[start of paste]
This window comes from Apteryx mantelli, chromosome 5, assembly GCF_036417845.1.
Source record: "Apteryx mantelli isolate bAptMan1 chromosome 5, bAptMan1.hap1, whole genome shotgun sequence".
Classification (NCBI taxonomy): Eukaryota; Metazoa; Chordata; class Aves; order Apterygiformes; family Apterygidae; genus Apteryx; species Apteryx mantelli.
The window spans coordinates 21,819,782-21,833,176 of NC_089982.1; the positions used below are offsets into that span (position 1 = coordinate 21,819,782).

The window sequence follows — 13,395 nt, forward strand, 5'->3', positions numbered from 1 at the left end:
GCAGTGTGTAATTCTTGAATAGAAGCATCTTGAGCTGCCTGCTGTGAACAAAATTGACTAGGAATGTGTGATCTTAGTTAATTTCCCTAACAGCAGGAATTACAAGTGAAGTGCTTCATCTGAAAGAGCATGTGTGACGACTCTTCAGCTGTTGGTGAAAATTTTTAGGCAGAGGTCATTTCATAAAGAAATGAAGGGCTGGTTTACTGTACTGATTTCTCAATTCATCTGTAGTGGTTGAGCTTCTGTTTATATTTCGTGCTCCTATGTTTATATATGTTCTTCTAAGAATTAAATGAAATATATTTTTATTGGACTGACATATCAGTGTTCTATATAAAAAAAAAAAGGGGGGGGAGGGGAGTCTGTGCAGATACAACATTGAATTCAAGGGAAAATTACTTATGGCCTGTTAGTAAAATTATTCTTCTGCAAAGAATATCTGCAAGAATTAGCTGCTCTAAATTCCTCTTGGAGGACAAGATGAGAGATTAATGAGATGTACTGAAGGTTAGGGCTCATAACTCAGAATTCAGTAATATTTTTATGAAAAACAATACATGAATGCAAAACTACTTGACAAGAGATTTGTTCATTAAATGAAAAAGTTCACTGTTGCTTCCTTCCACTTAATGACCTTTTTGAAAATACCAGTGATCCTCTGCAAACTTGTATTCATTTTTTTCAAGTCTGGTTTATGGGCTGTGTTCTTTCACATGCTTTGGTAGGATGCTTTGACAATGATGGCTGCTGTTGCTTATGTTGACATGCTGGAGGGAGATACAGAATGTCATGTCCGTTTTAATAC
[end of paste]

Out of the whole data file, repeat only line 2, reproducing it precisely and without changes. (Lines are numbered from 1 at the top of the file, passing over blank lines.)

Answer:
Source record: "Apteryx mantelli isolate bAptMan1 chromosome 5, bAptMan1.hap1, whole genome shotgun sequence".